Best Coast - Manchester Ritz
“Is anyone else stoned?” Hands (a couple of dozen, at best) are raised. Bethany Cosentino adds her own, and then retracts: “Only kidding…or am I?” Kidding, most likely, if this energised, accomplished performance is anything to go by - pre-gig imbibing surely only a gallon of Red Bull and a vat of steely-eyed focus. If Best Coast once made a virtue of their ramshackle, lo-fi beginnings, new album The Only Place and Bethany and Bobb's live smarts put some distance between the Best Coast of old and this new, super-slick 2012 version.
Credit, though, to the headliners for challenging themselves with a quality under-card. Main support Spectrals offer charm and tradition, their easy, laid back Americana winning appreciation rather than ecstasy, but the further down the bill you go, the more treasure you collect. Early birds win big time tonight: credit to local promoters NowWave for ongoing quality and quantity. Fear of Men ply traditional indie components (a chiming Strat, bubbling beats, sweet female vocals) but they take them somewhere intriguing. The vibe is summer-y but there’s a dynamism that bites. Daniel’s guitar lines drive as well as jangle, and Jessica sings with winning clarity and zeal. They pass the support act ‘Would You Go and See Them On Their Own?’ test with ease.
But, make way for openers Pins. The buzz around town grows and clued-up locals head for the front. A recent series of gigs in oddball venues makes for excellent grounding for this step-up and the four piece pounce. Focused but fiery, they treat The Ritz like they’re at the end of their own month-long residency. ‘Eleventh Hour’ and ‘Shoot You’ still scorch but it’s the new, as yet unreleased, songs that are quietly starting to grip. ‘Love You For Life’, a storming barrage built around Lois’s pinched guitar line, signals progress beyond reason.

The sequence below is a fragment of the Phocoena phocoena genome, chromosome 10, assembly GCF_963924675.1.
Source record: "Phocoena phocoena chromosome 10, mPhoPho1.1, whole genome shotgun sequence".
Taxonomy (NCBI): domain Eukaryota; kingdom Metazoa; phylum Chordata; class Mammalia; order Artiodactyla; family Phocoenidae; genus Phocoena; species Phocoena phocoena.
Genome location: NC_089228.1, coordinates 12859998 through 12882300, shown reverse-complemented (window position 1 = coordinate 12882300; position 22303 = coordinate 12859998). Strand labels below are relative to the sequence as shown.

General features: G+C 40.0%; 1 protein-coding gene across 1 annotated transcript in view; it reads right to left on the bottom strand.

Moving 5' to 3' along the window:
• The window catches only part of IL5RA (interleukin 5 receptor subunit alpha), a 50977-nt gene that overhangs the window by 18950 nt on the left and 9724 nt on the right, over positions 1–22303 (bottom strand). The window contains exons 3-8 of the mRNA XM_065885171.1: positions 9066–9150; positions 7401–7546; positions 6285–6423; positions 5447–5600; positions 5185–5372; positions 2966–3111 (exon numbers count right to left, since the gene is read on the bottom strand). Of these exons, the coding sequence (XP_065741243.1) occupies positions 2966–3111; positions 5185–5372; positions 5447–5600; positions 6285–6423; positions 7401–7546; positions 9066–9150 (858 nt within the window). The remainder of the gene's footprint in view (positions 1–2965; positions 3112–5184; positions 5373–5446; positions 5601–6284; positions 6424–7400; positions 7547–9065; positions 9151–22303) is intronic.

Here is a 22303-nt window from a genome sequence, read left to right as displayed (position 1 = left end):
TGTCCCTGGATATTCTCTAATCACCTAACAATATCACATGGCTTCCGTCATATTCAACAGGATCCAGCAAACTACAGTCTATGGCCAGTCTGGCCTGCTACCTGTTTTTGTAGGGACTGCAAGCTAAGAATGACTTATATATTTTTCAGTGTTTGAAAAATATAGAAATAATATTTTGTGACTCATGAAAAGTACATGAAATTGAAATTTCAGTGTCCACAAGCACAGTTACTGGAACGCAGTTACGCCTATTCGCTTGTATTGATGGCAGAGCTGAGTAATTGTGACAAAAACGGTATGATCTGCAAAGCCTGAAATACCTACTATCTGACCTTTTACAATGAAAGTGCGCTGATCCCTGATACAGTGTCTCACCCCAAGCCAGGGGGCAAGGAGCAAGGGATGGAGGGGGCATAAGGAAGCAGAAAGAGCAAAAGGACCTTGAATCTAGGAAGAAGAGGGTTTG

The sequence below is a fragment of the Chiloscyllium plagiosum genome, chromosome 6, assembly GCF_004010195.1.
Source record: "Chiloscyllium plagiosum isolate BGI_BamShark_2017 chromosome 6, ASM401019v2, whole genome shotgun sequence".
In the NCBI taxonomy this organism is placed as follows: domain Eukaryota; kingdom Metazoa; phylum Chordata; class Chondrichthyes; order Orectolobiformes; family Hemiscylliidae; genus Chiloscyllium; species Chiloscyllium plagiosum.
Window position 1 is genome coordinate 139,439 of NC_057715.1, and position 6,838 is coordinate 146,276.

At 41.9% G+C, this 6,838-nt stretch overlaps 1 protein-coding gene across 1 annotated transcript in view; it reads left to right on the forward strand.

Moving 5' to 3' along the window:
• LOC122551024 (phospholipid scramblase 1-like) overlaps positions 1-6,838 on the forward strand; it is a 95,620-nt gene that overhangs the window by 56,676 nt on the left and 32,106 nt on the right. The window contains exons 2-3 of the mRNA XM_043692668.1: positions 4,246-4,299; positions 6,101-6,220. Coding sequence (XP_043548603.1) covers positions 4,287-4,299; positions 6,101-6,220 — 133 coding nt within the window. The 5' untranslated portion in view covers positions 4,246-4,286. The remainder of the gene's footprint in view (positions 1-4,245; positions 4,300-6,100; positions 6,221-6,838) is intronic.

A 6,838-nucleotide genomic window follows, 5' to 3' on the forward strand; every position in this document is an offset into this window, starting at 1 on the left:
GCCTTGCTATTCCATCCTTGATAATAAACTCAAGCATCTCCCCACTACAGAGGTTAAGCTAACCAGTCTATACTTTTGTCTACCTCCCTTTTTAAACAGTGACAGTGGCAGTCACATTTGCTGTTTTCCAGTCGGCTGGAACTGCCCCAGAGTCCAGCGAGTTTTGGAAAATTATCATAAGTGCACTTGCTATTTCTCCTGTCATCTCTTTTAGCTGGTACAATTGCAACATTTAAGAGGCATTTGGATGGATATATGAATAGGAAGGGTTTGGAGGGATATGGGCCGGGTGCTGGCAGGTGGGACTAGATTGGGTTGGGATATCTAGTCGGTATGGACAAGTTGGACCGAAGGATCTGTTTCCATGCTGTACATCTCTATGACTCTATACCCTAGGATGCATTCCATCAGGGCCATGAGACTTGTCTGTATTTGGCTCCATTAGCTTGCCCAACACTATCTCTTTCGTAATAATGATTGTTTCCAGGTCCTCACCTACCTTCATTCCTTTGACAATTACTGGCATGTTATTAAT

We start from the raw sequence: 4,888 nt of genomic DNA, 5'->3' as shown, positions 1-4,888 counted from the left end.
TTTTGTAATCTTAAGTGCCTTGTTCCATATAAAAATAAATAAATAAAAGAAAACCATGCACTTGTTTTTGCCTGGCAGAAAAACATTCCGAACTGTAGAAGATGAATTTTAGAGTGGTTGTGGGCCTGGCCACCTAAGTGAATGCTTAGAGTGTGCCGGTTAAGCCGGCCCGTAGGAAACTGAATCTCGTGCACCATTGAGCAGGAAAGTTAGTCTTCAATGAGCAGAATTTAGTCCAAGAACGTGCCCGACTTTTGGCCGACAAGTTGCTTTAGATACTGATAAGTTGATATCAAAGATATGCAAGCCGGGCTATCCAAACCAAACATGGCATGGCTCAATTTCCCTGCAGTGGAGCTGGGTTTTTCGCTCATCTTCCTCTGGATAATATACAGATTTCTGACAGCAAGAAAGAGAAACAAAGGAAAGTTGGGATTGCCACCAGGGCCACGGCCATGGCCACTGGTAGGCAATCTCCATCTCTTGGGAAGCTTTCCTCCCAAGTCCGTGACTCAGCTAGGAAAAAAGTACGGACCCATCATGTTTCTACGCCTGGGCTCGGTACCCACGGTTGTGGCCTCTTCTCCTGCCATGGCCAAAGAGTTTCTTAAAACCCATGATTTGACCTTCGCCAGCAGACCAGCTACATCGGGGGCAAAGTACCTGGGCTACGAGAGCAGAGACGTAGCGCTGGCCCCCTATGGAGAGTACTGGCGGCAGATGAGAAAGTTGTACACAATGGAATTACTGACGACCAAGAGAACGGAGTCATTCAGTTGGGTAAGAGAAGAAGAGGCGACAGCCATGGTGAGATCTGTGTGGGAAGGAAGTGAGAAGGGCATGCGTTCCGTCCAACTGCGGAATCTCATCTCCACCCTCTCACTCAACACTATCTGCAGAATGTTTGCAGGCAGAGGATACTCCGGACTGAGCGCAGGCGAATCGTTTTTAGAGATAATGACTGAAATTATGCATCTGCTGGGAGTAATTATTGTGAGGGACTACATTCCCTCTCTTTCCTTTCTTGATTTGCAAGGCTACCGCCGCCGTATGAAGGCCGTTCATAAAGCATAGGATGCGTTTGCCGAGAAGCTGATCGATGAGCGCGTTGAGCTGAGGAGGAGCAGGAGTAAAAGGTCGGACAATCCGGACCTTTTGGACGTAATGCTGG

They played their first gig last September – you suspect those who were there wouldn’t even recognise them tonight. Take note of Faith’s growing stature, a free, committed performance, and drummer Lara, whose deft arrangements and industry (floor tom gets hurt) power ‘Eleventh Hour’. The smartest purveyors of noir-ish visions, from Siouxsie and the Banshees through to The Raveonettes, know how to illuminate their garage aesthetic with sharp pop sensibilities and Pins, clearly, get this. Tonight, they dazzle. No doubt they could conjure glories with practice amps in a shed, so to see them shine on the bigger stage reminds you why they’re 2012’s brightest hope.
The headliners enter to a crowd warmed and expectant. Expanded to a touring four piece, Best Coast are an irresistible live proposition. Too much has been made of the new album’s ‘mature’ approach but rest assured any fears The Go-Go’s would provide lifestyle as well as musical influence can be shelved: the new songs come alive onstage and Best Coast are staying on those rails. So there’s not a great deal of drama to the show. Two or three fast ones, then a slow one. You want ebb and flow, theatrics, even? Go see Coldplay.
But the set is programmed with care. From an opening ‘The Only Place’ to a closing ‘Boyfriend’, the best part of 20 songs kick you in the shin or stroke your hair. By the tiniest of margins, the latter effect is most pleasing - the drifting ballads from the new album catch the sun. Bethany's twang sits high in the mix and she's gloriously on the money. With the crowd tonight mercifully free of your usual talkers and amateur photographers, and this dusty old hall boasting a clean-up in line with its headliners own re-modelling, here’s artistic development of the very coolest kind.